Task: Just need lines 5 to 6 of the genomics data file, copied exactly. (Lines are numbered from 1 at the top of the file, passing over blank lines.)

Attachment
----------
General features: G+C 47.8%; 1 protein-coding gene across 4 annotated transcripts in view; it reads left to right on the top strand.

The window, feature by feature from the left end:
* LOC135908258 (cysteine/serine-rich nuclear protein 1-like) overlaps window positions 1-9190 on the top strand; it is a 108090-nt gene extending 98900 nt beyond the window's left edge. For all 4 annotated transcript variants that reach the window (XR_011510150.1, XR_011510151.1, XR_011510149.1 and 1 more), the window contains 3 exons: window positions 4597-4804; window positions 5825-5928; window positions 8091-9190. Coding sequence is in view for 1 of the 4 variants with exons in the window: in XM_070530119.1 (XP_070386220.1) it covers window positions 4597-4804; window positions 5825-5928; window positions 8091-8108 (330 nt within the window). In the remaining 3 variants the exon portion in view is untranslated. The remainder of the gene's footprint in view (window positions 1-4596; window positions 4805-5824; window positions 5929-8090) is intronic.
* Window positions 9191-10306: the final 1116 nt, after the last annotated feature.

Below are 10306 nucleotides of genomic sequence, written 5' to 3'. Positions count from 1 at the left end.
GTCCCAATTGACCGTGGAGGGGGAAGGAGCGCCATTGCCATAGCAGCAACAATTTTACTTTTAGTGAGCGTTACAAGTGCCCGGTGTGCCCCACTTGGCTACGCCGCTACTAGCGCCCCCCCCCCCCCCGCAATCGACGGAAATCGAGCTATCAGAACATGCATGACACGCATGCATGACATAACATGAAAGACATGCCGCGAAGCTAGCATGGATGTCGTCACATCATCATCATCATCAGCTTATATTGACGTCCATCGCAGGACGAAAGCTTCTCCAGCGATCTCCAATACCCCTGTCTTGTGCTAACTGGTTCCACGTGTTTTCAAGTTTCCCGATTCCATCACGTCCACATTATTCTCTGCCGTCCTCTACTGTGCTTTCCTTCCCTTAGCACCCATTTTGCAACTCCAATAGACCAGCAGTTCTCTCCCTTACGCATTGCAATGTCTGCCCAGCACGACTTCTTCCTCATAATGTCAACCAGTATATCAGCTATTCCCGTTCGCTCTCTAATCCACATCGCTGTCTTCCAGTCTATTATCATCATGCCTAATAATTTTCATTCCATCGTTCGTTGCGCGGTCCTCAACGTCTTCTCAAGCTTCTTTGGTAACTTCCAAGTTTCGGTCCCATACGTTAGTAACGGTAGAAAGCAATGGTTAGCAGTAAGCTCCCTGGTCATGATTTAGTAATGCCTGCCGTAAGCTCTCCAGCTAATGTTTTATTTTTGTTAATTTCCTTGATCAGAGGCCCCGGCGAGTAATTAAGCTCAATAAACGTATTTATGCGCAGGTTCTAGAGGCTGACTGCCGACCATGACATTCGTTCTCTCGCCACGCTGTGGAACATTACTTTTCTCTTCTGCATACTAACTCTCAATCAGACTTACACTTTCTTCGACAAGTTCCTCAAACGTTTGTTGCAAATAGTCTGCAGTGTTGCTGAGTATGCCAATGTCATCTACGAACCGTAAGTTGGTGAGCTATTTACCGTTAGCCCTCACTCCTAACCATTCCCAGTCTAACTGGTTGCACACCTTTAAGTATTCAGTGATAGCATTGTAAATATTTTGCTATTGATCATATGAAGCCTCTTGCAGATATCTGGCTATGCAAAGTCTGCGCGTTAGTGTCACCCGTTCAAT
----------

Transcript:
Below are 10306 nucleotides of genomic sequence, written 5' to 3'. Positions count from 1 at the left end.
GTCCCAATTGACCGTGGAGGGGGAAGGAGCGCCATTGCCATAGCAGCAACAATTTTACTTTTAGTGAGCGTTACAAGTGCCCGGTGTGCCCCACTTGGCTACGCCGCTACTAGCGCCCCCCCCCCCCCCGCAATCGACGGAAATCGAGCTATCAGAACATGCATGACACGCATGCATGACATAACATGAAAGACATGCCGCGAAGCTAGCATGGATGTCGTCACATCATCATCATCATCAGCTTATATTGACGTCCATCGCAGGACGAAAGCTTCTCCAGCGATCTCCAATACCCCTGTCTTGTGCTAACTGGTTCCACGTGTTTTCAAGTTTCCCGATTCCATCACGTCCACATTATTCTCTGCCGTCCTCTACTGTGCTTTCCTTCCCTTAGCACCCATTTTGCAACTCCAATAGACCAGCAGTTCTCTCCCTTACGCATTGCAATGTCTGCCCAGCACGACTTCTTCCTCATAATGTCAACCAGTATATCAGCTATTCCCGTTCGCTCTCTAATCCACATCGCTGTCTTCCAGTCTATTATCATCATGCCTAATAATTTTCATTCCATCGTTCGTTGCGCGGTCCTCAACGTCTTCTCAAGCTTCTTTGGTAACTTCCAAGTTTCGGTCCCATACGTTAGTAACGGTAGAAAGCAATGGTTAGCAGTAAGCTCCCTGGTCATGATTTAGTAATGCCTGCCGTAAGCTCTCCAGCTAATGTTTTATTTTTGTTAATTTCCTTGATCAGAGGCCCCGGCGAGTAATTAAGCTCAATAAACGTATTTATGCGCAGGTTCTAGAGGCTGACTGCCGACCATGACATTCGTTCTCTCGCCACGCTGTGGAACATTACTTTTCTCTTCTGCATACTAACTCTCAATCAGACTTACACTTTCTTCGACAAGTTCCTCAAACGTTTGTTGCAAATAGTCTGCAGTGTTGCTGAGTATGCCAATGTCATCTACGAACCGTAAGTTGGTGAGCTATTTACCGTTAGCCCTCACTCCTAACCATTCCCAGTCTAACTGGTTGCACACCTTTAAGTATTCAGTGATAGCATTGTAAATATTTTGCTATTGATCATATGAAGCCTCTTGCAGATATCTGGCTATGCAAAGTCTGCGCGTTAGTGTCACCCGTTCAAT